America’s largest bank, JPMorgan Chase, is already prepping for a disaster in financial markets if lawmakers can’t agree to print more money to pay the nation’s mortgage with itself.
The “debt ceiling” is exactly what it sounds like — the maximum that the federal government is allowed to borrow. Why is there a maximum? Because Congress set one more than a century ago to curtail government borrowing. But instead of sticking to it, Congress has gone ahead and raised the limit every time it’s been hit.
The arguments in favor are generally the same every time. One is that the money’s already been spent — raising the debt limit just lets us keep paying back our creditors. (More on that in a second.) Another is that failing to raise the limit would cause the US to default on some of its obligations, triggering a crisis in the financial system.
The reasons against it are simpler. Outstanding public debt is about $28.7 trillion. That’s a hard number to choke down, and it’s getting larger every second.
Progressive Democrats in the House are fuming at moderates in the Senate who won’t yet buy into the larger bill. Republicans haven’t offered the support needed to pass the bipartisan bill.
Opposed to debt, just fine with spending. Republicans might buy into that bipartisan infrastructure bill, but they have settled on a party line that Democrats are in the majority and can raise the debt limit on their own. But Republicans are also forcing Democrats to use a budget process that’s been manipulated out of all recognition to get any of this done.
It is a SNAFU in the original World War I sense of the term.
But shutdowns have happened before, and they can be resolved quickly. The threat of a US default, which is what will happen if lawmakers can’t agree on acting on the debt ceiling by October 18, is scarier by magnitudes because they’ve never been stupid or stubborn enough to risk it.
But this is also a big deal because the US is supposed to be a risk-free investment. US debt is the “benchmark for the entire world,” said Mark Zandi, the chief economist for Moody’s Analytics.
The world has faith in the US because they get principal and interest on time.
“They feel like this debt is risk free. It’s the benchmark for the entire world. If that confidence is shaken — if they don’t get paid on time even briefly — that means they’re going to demand a much higher interest rate to compensate for that risk.”
If the faith is shaken? Then there would be a domino effect, Zandi said.
- Stock markets decline.
- Mortgage rates rise.
- It’s going to be difficult for businesses to raise the cash that they need to fund their daily operations.
If the threat of those consequences doesn’t shake lawmakers into action and they do default, the problems would only escalate. Particularly if they didn’t immediately react and a default persisted for weeks, Zandi said it would:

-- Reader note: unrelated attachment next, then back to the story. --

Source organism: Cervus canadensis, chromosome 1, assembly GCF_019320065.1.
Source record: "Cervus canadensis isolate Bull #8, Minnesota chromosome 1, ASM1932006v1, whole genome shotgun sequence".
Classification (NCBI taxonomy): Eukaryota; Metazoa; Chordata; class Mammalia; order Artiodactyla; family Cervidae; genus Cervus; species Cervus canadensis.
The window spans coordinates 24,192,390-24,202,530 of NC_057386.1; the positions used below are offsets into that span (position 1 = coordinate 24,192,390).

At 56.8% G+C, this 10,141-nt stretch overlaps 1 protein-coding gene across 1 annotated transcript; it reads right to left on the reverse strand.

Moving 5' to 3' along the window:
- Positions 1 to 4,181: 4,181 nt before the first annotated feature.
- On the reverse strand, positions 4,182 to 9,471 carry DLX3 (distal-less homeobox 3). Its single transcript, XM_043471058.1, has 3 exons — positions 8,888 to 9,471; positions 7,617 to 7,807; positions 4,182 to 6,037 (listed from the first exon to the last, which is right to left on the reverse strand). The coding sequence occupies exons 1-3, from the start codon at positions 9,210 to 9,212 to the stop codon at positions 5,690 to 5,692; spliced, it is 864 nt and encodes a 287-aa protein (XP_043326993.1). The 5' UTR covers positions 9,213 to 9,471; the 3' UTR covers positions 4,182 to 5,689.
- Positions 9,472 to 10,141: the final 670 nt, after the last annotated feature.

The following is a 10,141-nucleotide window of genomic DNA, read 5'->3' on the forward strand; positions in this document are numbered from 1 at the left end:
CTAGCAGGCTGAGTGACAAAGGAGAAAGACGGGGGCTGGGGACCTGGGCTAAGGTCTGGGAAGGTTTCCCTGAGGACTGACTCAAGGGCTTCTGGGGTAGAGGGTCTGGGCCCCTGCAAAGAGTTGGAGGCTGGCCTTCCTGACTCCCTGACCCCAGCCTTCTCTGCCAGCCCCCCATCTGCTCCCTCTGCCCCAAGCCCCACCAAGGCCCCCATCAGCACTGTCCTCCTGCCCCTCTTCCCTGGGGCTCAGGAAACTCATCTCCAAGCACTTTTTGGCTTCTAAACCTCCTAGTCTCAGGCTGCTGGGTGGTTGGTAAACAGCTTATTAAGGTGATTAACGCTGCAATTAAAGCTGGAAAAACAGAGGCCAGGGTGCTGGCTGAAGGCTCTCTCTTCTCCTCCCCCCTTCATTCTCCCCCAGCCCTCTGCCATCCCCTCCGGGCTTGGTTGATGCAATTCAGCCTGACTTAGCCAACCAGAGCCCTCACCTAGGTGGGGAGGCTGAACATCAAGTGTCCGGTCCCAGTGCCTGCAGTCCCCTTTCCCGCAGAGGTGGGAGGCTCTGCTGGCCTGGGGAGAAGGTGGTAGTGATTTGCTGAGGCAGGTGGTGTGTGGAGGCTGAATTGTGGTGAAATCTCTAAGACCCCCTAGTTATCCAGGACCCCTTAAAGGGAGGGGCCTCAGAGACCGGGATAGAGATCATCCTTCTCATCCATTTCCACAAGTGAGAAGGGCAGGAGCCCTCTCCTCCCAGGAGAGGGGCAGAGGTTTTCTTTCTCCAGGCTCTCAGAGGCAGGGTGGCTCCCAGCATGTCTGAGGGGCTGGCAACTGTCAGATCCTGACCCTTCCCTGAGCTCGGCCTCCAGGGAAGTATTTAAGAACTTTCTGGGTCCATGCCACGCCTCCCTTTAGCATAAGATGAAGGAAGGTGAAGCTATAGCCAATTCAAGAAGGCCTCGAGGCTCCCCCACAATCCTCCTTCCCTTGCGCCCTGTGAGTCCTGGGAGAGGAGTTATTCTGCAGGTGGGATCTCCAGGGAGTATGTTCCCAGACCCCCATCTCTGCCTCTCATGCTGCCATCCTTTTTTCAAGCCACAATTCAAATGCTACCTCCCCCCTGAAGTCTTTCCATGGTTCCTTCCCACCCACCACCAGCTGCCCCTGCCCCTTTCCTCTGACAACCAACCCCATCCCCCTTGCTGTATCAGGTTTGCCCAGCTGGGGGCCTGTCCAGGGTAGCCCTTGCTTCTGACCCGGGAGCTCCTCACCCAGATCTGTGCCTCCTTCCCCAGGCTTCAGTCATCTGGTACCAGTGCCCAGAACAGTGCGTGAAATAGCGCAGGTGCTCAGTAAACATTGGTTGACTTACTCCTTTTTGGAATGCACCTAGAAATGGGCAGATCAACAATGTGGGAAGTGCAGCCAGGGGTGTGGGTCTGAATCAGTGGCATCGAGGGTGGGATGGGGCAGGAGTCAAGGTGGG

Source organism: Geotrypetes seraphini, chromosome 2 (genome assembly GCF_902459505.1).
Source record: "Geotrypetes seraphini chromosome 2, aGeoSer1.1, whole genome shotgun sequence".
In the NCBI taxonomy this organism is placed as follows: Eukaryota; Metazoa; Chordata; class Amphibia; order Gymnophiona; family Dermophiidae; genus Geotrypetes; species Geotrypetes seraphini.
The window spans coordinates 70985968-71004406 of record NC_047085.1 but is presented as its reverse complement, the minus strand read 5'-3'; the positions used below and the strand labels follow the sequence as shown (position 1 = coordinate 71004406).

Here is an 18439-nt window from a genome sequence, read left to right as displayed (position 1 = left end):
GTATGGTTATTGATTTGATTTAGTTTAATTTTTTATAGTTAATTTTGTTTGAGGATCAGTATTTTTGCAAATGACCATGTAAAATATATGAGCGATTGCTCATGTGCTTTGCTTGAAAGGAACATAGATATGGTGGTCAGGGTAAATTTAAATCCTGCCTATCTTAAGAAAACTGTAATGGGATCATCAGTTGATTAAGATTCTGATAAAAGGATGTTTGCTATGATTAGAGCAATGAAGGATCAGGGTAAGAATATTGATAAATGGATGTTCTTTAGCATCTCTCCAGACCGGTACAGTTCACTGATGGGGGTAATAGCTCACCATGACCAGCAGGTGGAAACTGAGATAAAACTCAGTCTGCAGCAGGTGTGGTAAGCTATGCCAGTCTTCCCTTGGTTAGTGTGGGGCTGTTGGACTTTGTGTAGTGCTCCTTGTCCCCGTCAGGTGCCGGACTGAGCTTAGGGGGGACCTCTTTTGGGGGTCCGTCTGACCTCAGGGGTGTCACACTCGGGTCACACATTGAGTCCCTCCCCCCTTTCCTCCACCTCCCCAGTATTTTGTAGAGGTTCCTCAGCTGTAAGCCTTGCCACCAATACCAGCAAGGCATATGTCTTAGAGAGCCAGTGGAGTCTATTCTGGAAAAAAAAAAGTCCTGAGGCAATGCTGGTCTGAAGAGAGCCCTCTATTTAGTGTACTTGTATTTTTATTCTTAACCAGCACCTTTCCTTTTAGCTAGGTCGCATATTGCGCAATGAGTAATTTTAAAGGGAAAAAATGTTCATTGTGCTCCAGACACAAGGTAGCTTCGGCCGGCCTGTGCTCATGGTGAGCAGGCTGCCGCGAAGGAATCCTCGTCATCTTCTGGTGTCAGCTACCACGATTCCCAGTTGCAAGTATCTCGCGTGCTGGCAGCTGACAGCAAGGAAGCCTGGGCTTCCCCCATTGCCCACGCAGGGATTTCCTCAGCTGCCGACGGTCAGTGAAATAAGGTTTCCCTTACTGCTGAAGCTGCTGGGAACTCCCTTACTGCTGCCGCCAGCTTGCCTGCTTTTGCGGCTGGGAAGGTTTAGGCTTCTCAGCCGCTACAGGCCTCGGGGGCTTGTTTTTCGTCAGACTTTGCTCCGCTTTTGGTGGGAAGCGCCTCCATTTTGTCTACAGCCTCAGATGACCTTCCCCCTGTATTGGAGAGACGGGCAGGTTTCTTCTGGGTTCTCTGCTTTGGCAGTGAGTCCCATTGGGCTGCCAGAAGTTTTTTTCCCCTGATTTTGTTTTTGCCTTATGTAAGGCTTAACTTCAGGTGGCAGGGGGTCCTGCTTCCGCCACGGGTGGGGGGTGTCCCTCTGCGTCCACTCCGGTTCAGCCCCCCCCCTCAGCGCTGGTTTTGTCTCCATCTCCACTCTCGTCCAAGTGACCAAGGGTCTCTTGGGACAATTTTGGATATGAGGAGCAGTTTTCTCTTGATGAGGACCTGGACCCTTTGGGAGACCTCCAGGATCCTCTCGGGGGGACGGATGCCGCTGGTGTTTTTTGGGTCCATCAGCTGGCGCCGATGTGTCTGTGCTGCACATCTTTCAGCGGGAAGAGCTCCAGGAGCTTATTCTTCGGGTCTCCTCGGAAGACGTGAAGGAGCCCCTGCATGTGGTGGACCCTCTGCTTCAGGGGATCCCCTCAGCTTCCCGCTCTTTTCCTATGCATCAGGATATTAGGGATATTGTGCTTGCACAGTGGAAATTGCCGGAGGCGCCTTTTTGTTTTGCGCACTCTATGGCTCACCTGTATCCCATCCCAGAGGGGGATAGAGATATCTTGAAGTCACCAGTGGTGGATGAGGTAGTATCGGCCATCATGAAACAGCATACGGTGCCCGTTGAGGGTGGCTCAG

- cost millions of US jobs,
- unemployment would shoot to double digits and
- the stock market could lose up to a third of its value — $15 trillion.
Republicans have never liked raising the debt limit. Even when they controlled the Senate. When the debt ceiling was raised in 2019, all but 28 senators supported the move. Most of the “no” votes — 23 of them — were Republicans.
While more than half of Senate Republicans voted to extend the debt limit, GOP support was much smaller in the House, which was controlled by Democrats. There were 132 “no” votes from Republicans and just 16 from Democrats.
Both parties used to work together on this. One thing that helped passage was buy-in from leaders in both parties — in this case, Democrats Chuck Schumer and Nancy Pelosi and Republicans Mitch McConnell and Kevin McCarthy.
What’s different this time is that McConnell and McCarthy have made a political decision to oppose, regardless of the effect on the economy, and they’re taking the vast majority, if not all, Republicans along with them.
Getting creative to raise the debt limit. Lawmakers didn’t technically raise the debt limit in 2019. They just passed a law saying that the law on the debt limit “shall not apply” for two years. And any accrued debt during that time would be added to the tally. That seems like a cop-out, but it also allowed them to dispense with the damaging debt debate.
Getting even more creative to raise the debt limit. McConnell was the mastermind behind a much more clever solution in 2011, where Congress ceded its authority on this difficult subject and allowed then-President Barack Obama to unilaterally raise the debt ceiling. Lawmakers reserved the right to pass a motion of disapproval.
Republicans could caterwaul about the skyrocketing debt without actually having to do anything about it except express their disapproval.
Status quo for now. Recently, lawmakers settled on either annual or biannual suspensions of the debt limit, essentially writing a blank check every year or two.
The most recent of these expired at the end of July, but the Treasury Department has been moving things around since then by delaying payments to retirement and pension accounts. That flexibility ends October 18.
A “permanently weaker nation.” It’s not just creditors like pension plans and foreign governments that could stop getting paid interest. Should the government use the money coming in to pay seniors on Social Security or troops? Should it pay for food assistance that helps people eat?
Contorting a budget process to blow up the debt. Now McConnell’s insisting Democrats carry the burden of raising the debt ceiling and, by enforcing a GOP blockade of votes in regular order, he’s trying to make them use a process that was developed to help balance the budget. Instead, both parties have used it to blow up deficits (Republicans used it to pass tax cuts they’re now forcing Democrats to vote to pay for and Democrats used it to pass the Affordable Care Act and for additional government spending during the pandemic).